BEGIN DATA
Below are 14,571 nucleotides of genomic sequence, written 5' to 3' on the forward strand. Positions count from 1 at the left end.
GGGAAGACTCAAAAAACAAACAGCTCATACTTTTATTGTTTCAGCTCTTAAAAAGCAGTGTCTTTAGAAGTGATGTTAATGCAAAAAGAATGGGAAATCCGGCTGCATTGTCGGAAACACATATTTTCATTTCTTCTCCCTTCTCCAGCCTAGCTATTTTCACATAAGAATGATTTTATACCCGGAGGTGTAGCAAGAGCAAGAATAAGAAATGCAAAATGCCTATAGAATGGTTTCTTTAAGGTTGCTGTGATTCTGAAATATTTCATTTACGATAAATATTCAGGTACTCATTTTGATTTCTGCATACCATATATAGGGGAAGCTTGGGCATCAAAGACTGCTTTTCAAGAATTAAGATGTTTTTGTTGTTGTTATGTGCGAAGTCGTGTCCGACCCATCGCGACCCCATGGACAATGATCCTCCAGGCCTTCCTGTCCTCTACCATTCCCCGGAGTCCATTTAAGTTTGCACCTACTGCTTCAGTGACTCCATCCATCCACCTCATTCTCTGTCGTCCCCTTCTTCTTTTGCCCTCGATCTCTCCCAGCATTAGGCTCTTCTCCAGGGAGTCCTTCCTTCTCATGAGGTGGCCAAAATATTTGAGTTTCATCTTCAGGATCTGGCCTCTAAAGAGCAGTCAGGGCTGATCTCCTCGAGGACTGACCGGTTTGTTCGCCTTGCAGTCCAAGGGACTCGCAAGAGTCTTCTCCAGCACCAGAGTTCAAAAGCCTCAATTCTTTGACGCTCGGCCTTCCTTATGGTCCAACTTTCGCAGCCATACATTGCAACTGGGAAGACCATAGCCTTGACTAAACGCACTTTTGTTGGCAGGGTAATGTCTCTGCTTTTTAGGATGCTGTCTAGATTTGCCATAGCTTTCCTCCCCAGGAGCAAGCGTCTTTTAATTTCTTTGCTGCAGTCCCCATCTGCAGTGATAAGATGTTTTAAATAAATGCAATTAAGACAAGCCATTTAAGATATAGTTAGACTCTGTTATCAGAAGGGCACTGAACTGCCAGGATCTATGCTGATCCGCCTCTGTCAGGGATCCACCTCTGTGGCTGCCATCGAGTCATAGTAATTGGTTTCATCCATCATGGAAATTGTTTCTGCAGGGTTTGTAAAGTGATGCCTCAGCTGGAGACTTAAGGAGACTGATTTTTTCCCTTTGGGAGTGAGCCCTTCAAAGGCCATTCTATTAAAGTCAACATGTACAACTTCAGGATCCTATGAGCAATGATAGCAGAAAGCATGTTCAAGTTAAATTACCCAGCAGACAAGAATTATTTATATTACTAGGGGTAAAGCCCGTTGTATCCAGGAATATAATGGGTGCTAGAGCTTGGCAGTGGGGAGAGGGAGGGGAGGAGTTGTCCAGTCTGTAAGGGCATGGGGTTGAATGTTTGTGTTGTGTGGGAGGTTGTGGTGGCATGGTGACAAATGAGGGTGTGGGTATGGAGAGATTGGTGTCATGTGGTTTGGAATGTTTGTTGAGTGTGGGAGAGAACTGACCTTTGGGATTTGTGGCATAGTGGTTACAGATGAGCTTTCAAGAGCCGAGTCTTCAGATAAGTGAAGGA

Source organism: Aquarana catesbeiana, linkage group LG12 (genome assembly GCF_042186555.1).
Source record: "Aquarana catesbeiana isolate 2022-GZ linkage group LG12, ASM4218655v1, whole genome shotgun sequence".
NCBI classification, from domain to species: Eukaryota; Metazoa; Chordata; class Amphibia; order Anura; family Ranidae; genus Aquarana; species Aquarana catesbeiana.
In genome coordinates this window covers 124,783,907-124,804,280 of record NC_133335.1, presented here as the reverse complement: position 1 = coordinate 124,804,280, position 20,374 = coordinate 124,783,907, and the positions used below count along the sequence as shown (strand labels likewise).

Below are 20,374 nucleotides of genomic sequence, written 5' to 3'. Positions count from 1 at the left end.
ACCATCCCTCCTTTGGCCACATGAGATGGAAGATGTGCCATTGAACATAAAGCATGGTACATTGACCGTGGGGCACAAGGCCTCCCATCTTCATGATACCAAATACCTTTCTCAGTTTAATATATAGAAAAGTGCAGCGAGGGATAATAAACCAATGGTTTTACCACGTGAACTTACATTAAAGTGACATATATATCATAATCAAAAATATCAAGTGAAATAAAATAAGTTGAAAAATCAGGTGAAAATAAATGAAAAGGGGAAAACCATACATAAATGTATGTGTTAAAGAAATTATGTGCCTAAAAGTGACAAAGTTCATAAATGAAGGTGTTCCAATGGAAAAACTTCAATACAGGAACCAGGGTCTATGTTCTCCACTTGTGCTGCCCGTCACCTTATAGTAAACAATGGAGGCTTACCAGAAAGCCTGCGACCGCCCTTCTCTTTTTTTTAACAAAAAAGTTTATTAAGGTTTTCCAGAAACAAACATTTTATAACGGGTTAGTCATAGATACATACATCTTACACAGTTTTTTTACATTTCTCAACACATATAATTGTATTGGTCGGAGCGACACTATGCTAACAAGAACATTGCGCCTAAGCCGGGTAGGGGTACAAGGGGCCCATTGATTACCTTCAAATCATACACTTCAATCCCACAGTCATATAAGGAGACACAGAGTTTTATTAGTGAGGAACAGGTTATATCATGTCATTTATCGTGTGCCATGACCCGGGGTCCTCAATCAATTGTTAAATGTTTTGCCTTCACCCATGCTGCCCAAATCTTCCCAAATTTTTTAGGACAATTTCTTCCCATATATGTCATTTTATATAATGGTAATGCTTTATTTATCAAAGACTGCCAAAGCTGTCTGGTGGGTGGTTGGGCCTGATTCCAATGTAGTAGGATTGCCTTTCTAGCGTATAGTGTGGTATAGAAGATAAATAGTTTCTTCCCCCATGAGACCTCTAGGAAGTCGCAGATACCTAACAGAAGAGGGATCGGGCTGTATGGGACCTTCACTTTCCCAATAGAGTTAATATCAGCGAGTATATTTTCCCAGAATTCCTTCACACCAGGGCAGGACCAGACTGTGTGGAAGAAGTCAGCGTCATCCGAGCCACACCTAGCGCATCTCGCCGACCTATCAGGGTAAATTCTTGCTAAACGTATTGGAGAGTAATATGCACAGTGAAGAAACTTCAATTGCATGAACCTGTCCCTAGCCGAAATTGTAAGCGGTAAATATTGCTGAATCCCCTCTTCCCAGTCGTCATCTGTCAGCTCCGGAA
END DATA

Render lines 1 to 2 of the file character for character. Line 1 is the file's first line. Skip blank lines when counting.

Below are 14,571 nucleotides of genomic sequence, written 5' to 3' on the forward strand. Positions count from 1 at the left end.
GGGAAGACTCAAAAAACAAACAGCTCATACTTTTATTGTTTCAGCTCTTAAAAAGCAGTGTCTTTAGAAGTGATGTTAATGCAAAAAGAATGGGAAATCCGGCTGCATTGTCGGAAACACATATTTTCATTTCTTCTCCCTTCTCCAGCCTAGCTATTTTCACATAAGAATGATTTTATACCCGGAGGTGTAGCAAGAGCAAGAATAAGAAATGCAAAATGCCTATAGAATGGTTTCTTTAAGGTTGCTGTGATTCTGAAATATTTCATTTACGATAAATATTCAGGTACTCATTTTGATTTCTGCATACCATATATAGGGGAAGCTTGGGCATCAAAGACTGCTTTTCAAGAATTAAGATGTTTTTGTTGTTGTTATGTGCGAAGTCGTGTCCGACCCATCGCGACCCCATGGACAATGATCCTCCAGGCCTTCCTGTCCTCTACCATTCCCCGGAGTCCATTTAAGTTTGCACCTACTGCTTCAGTGACTCCATCCATCCACCTCATTCTCTGTCGTCCCCTTCTTCTTTTGCCCTCGATCTCTCCCAGCATTAGGCTCTTCTCCAGGGAGTCCTTCCTTCTCATGAGGTGGCCAAAATATTTGAGTTTCATCTTCAGGATCTGGCCTCTAAAGAGCAGTCAGGGCTGATCTCCTCGAGGACTGACCGGTTTGTTCGCCTTGCAGTCCAAGGGACTCGCAAGAGTCTTCTCCAGCACCAGAGTTCAAAAGCCTCAATTCTTTGACGCTCGGCCTTCCTTATGGTCCAACTTTCGCAGCCATACATTGCAACTGGGAAGACCATAGCCTTGACTAAACGCACTTTTGTTGGCAGGGTAATGTCTCTGCTTTTTAGGATGCTGTCTAGATTTGCCATAGCTTTCCTCCCCAGGAGCAAGCGTCTTTTAATTTCTTTGCTGCAGTCCCCATCTGCAGTGATAAGATGTTTTAAATAAATGCAATTAAGACAAGCCATTTAAGATATAGTTAGACTCTGTTATCAGAAGGGCACTGAACTGCCAGGATCTATGCTGATCCGCCTCTGTCAGGGATCCACCTCTGTGGCTGCCATCGAGTCATAGTAATTGGTTTCATCCATCATGGAAATTGTTTCTGCAGGGTTTGTAAAGTGATGCCTCAGCTGGAGACTTAAGGAGACTGATTTTTTCCCTTTGGGAGTGAGCCCTTCAAAGGCCATTCTATTAAAGTCAACATGTACAACTTCAGGATCCTATGAGCAATGATAGCAGAAAGCATGTTCAAGTTAAATTACCCAGCAGACAAGAATTATTTATATTACTAGGGGTAAAGCCCGTTGTATCCAGGAATATAATGGGTGCTAGAGCTTGGCAGTGGGGAGAGGGAGGGGAGGAGTTGTCCAGTCTGTAAGGGCATGGGGTTGAATGTTTGTGTTGTGTGGGAGGTTGTGGTGGCATGGTGACAAATGAGGGTGTGGGTATGGAGAGATTGGTGTCATGTGGTTTGGAATGTTTGTTGAGTGTGGGAGAGAACTGACCTTTGGGATTTGTGGCATAGTGGTTACAGATGAGCTTTCAAGAGCCGAGTCTTCAGATAAGTGAAGGA